The mission of Good Faith Media is to provide “reflection and resources at the intersection of faith and culture through an inclusive Christian lens.” Our mission leans into the belief that we can find the fingerprints of God wherever we look, as well as in those places where we don’t often think to look. This encompasses artistic realms where discerning creators grapple with profound questions about humanity’s purpose, the essence of love and the search for hope and healing, among many others.

With 2023 coming to a close, we asked our team of writers, editors and contributing correspondents to reflect on the films they found especially meaningful this year. The following is a list of their selections. 

Directed by Greta Gerwig

“Barbie” follows the “stereotypical” Barbie doll (Margot Robbie) from Barbie Land to “real life.” On her journey, the plot develops through the storylines of Barbie and Ken (Ryan Gosling). 

Barbie discovers life is not as picture-perfect as she thought it would be. She comes face-to-face with sexism, realizing not everyone loves the work of Barbie merchandising. At Mattel, with an all-male board of directors, men control the representations of the Barbie doll.

Likewise, after exposure to patriarchy, Ken seemingly takes over Barbie Land on a journey to learn he is “Kenough.” Ken finds his relationships with others do not define him, and he learns power never provides what he longs for.

With a commentary on patriarchy, reality and stereotypes, viewers find valuable lessons throughout the movie. “Barbie” brings into perspective what femininity and masculinity really are, leaving us wondering about the impacts on our current society. – DM

“Indiana Jones and the Dial of Destiny”
Directed by James Mangold

The fifth, and likely the final, chapter in the Indiana Jones series of movies is just as intriguing, action-packed and utterly improbable as the previous films. But who should let a ridiculous premise get in the way of a good story with stirring music and a hero we can love? For me, the best thing about the movie was not the implausible premise but that Harrison Ford is 80 years old and still working. When asked why he was still making movies, Ford told interviewers that he didn’t need the money but knew that when he worked, a host of other people would have jobs — from actors and writers to production staff and caterers. I found that more admirable than the movie. – TC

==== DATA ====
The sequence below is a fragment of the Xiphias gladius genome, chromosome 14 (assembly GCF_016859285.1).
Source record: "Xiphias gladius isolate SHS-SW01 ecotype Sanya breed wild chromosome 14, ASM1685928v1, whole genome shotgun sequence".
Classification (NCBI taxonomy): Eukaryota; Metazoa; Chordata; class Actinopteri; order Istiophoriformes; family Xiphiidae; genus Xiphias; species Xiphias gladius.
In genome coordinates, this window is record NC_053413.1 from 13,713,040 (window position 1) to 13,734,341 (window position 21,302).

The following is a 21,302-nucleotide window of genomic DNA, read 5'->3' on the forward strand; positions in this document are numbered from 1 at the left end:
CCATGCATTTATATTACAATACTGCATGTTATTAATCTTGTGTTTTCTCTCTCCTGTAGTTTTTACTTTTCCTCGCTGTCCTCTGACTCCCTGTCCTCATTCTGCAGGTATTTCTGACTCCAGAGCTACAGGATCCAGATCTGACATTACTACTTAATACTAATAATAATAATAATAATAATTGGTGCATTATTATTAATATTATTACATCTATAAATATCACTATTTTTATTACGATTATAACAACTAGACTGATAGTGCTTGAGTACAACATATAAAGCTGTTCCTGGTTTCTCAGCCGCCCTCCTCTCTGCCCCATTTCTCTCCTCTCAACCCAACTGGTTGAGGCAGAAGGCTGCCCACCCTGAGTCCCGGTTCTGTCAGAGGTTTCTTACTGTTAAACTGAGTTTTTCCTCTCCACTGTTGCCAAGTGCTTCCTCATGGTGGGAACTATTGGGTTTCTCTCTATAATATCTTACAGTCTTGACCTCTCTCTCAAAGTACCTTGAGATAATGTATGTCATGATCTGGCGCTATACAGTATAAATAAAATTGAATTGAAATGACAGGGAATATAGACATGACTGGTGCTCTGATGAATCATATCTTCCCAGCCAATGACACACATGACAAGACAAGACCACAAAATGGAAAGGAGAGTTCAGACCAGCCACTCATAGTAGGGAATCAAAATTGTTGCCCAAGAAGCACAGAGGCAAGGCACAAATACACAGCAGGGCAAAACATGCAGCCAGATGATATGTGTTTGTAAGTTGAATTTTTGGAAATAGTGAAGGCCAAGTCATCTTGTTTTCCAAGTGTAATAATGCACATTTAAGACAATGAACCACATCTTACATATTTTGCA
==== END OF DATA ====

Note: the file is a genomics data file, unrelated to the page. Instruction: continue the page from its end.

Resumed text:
“It Ain’t Over”
Directed by Sean Mullin

It’s uncommon for affability to cloak athletic achievement, yet such is the story of Lorenzo Pietro Berra – also known as Yogi. Sayings like “Baseball is 90% mental and the other half is physical” and “It’s like déjà vu all over again” captured popular attention. Still, they also shrouded the Yankee catcher’s accomplishments for many outside – and even some inside – baseball. The St. Louis native actually paused his baseball career to join the U.S. Navy; he received a Purple Heart for wounds sustained on D-Day. He and his glamorous wife Carmen were married for 65 years, even as Yogi constantly endured insults about his looks. His baseball stats speak for themselves, but this doc now streaming on Netflix has others speaking for Yogi (who died in 2015), too: Billy Crystal, Derek Jeter, Bob Costas and many more. “It Ain’t Over” delivers a refreshing, inspiring look at an American original. – CV

“Past Lives”
Directed by Celine Strong

In her directorial debut, Celine Strong’s semi-autobiographical “Past Lives” follows the journeys of Na Young and Hae Sung, two childhood friends from Seoul who develop feelings for each other after their parents arrange a date between them. Soon after, Na’s family immigrated to Toronto, and the two lost touch. They reconnect online as adults after Hae, unaware Na has changed her name to Nora, goes on a search for her. The film narrates their attempts to reconnect, even after they have developed their own adult lives and new relationships. Strong’s story celebrates the power of childhood memories and reflects on the complexities of the immigrant experience. – CN

“The Eight Mountains”
Directed by Felix van Groeningen and Charlotte Vandermeersch

On the surface, this Italian film is a variation of the “City Mouse, Country Mouse” story. But at its heart, it is about the enduring power of friendship. Adapted from the novel by Paolo Cognetti, “The Eight Mountains” tells the story of Pietro, who, at the age of 11, spends a summer in a village in the Italian Alps where he befriends Bruno, the only remaining child in the community. The two lose contact after a failed attempt to move Bruno to Turin with Pietro’s family. A tragedy (and revelation) reunites the two when they are young adults. The rekindled friendship experiences twists and turns as each goes on their own journeys of self-discovery and transformation. Breathtaking visuals enhance the deeply-layered screenplay. –CN

Contributors Include:
Tony Cartledge, contributing editor and Nurturing Faith curriculum writer
Delany Metcalf, intern and GFM contributor
Craig Nash, senior editor
Cliff Vaughn, media producer

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